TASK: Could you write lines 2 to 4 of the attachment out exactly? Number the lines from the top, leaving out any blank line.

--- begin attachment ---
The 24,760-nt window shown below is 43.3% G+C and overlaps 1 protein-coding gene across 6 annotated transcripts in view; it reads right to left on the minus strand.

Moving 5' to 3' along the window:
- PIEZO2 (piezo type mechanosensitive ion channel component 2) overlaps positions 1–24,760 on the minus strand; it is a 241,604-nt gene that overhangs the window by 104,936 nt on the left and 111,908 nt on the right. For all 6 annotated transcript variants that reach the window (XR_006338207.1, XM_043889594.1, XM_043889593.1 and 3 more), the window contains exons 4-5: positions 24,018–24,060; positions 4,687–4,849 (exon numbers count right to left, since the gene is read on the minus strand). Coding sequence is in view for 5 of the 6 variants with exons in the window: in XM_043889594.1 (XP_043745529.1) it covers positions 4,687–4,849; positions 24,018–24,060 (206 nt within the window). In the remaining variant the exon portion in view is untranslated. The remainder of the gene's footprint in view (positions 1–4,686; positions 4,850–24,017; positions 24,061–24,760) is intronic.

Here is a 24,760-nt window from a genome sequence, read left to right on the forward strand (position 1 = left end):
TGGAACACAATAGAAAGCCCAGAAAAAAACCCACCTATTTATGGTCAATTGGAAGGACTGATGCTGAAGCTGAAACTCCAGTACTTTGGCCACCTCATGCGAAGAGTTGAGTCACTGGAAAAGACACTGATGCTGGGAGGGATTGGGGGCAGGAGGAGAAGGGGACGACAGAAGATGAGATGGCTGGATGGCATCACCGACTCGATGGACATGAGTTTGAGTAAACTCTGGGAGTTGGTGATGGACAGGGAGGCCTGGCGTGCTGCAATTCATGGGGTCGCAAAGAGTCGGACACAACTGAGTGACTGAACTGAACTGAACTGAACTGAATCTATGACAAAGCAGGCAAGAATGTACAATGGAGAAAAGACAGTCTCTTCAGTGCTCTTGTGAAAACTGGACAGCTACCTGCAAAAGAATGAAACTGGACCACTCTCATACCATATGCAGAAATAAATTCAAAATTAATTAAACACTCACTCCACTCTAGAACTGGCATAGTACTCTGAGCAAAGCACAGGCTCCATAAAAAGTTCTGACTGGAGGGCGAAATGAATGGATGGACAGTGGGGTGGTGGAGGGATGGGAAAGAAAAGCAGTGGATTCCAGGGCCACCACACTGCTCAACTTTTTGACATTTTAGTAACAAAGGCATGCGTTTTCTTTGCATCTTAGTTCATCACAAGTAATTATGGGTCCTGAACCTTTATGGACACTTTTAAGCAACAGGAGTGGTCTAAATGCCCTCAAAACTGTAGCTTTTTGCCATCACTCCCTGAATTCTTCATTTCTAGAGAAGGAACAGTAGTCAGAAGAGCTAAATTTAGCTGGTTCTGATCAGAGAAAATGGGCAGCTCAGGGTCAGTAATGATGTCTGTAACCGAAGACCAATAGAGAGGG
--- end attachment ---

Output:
Moving 5' to 3' along the window:
- PIEZO2 (piezo type mechanosensitive ion channel component 2) overlaps positions 1–24,760 on the minus strand; it is a 241,604-nt gene that overhangs the window by 104,936 nt on the left and 111,908 nt on the right. For all 6 annotated transcript variants that reach the window (XR_006338207.1, XM_043889594.1, XM_043889593.1 and 3 more), the window contains exons 4-5: positions 24,018–24,060; positions 4,687–4,849 (exon numbers count right to left, since the gene is read on the minus strand). Coding sequence is in view for 5 of the 6 variants with exons in the window: in XM_043889594.1 (XP_043745529.1) it covers positions 4,687–4,849; positions 24,018–24,060 (206 nt within the window). In the remaining variant the exon portion in view is untranslated. The remainder of the gene's footprint in view (positions 1–4,686; positions 4,850–24,017; positions 24,061–24,760) is intronic.

Here is a 24,760-nt window from a genome sequence, read left to right on the forward strand (position 1 = left end):